Like many of you, I’ve been watching the revolution, first in Egypt, then spreading like wildfire through other hotspots in the Middle East.
It reaffirms a truth that can’t be contained forever. People want a voice. They want respect and equality, and that begins at home.
To those of us who’ve grown up under our version of democracy, a free press goes hand in hand with freedom of the people. That’s not necessarily the model Egypt and other budding democracies may embrace.
In many countries the only media is state-controlled. In Egypt, state television continued to broadcast government propaganda even as the world watched a different reality unraveling on the streets.
Al Jazeera reports this hasn’t changed significantly under military rule, that Hosni Mubarak’s appointees still run Egypt’s state media. It may be difficult for those who toiled under the former paradigm to be impartial today during the country’s transition to democracy. (Note: Al Jazeera is run by the ruling family of Qatar.)
It’s not like our government knows nothing of propaganda to the Arab world. Our tax dollars support Al-Hurrah TV, a U.S. government-sponsored channel that doesn’t broadcast in our own country, critics say because of our own regulations about the broadcasting of propaganda. Despite U.S. government protestations to the opposite, many Arabs call Al-Hurrah a huge bust. Rather than spreading a message of a free press that could serve as an example, they look at it as a symbol of the very opposite.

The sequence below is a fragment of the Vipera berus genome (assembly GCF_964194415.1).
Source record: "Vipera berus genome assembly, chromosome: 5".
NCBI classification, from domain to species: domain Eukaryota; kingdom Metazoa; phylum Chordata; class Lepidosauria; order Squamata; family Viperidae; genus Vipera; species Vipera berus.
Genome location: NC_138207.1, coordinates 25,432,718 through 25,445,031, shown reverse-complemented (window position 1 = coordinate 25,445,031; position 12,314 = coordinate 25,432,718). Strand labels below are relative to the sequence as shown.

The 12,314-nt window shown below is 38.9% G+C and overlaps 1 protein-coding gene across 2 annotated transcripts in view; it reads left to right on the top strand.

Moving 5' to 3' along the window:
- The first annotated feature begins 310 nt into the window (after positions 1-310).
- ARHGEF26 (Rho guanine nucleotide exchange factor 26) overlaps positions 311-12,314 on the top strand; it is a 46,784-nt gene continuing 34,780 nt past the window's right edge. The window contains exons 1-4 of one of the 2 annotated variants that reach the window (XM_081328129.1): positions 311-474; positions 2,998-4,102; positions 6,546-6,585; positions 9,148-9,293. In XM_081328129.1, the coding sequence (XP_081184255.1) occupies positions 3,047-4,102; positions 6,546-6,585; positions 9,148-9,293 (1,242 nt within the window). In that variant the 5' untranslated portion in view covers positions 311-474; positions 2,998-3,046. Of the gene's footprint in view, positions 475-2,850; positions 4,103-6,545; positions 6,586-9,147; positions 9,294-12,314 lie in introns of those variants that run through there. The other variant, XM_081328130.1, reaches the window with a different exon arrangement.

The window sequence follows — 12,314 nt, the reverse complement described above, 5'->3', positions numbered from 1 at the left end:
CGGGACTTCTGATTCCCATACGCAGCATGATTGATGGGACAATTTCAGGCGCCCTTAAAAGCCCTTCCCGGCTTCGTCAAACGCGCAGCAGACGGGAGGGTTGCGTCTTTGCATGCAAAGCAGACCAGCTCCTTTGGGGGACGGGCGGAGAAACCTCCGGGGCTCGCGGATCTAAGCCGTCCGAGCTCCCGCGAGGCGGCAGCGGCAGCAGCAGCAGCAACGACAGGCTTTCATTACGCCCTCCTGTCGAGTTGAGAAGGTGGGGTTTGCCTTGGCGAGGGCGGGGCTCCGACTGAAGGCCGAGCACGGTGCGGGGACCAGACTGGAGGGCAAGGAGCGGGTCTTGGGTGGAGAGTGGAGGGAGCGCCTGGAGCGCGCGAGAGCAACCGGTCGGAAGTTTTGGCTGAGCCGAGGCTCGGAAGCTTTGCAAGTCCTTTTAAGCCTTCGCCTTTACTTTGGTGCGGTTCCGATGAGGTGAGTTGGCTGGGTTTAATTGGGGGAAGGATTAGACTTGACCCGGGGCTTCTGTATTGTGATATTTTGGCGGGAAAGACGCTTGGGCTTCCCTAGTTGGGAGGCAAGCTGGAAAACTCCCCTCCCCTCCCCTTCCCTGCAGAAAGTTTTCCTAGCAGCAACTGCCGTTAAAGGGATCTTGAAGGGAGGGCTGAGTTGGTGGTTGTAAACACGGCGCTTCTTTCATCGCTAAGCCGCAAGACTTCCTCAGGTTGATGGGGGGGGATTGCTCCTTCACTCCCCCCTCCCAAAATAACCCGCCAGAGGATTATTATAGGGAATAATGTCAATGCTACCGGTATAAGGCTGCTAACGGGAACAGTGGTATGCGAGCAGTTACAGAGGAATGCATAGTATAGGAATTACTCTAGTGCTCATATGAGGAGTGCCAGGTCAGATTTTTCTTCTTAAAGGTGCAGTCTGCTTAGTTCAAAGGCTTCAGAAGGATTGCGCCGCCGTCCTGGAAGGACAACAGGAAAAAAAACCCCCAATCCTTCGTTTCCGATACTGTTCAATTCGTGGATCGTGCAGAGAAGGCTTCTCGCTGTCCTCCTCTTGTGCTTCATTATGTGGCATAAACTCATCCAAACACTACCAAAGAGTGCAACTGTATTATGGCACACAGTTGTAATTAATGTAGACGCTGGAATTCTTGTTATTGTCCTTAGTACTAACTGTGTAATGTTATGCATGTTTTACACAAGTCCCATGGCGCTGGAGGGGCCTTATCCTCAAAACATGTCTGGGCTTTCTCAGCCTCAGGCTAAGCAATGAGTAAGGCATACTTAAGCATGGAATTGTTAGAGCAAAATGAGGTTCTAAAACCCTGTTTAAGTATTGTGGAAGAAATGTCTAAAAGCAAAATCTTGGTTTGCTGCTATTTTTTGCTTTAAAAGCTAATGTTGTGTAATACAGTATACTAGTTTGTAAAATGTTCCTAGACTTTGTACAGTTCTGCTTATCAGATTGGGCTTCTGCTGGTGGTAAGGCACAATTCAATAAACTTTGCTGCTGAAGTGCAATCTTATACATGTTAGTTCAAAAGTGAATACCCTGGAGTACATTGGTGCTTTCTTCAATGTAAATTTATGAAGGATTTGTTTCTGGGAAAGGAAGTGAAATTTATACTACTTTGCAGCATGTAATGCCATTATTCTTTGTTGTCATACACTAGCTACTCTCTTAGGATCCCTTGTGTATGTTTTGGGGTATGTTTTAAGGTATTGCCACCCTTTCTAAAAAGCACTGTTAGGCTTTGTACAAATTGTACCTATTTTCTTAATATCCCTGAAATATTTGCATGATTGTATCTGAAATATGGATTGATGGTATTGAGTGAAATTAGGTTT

Still, no one can question the powerful role a free outside press played in the success of the Egyptian revolution. What started internally on Facebook and Twitter gained momentum when the world media parachuted in to shine a light. This is precisely why journalists are reporting beatings, arrests or other attacks in Bahrain, Libya, and Iran, as those countries’ rulers struggle to limit the information available to their own populace in the streets today.
Yet even if that populace emerges as the victor winning new freedoms, it may not demand a free press as we know it here. It may develop a hybrid, some new paradigm all its own. Perhaps those who served the government will step forward as a voice of the people. Perhaps new voices will emerge. It truly isn’t up to us to expect a replica of our system. Different cultures demand and embrace varying formats.
As one person watching from afar, I hope they consider as they re-form their nation, the lessons of what a free flow of information can achieve. Journalists who reported what they observed as opposed to what they were told unveiled the truth in the streets. That truth doesn’t belong only to those in power, be it a government, a party, a military, race or single gender. It belongs to all. That’s what defines democracy, no matter how you interpret its execution.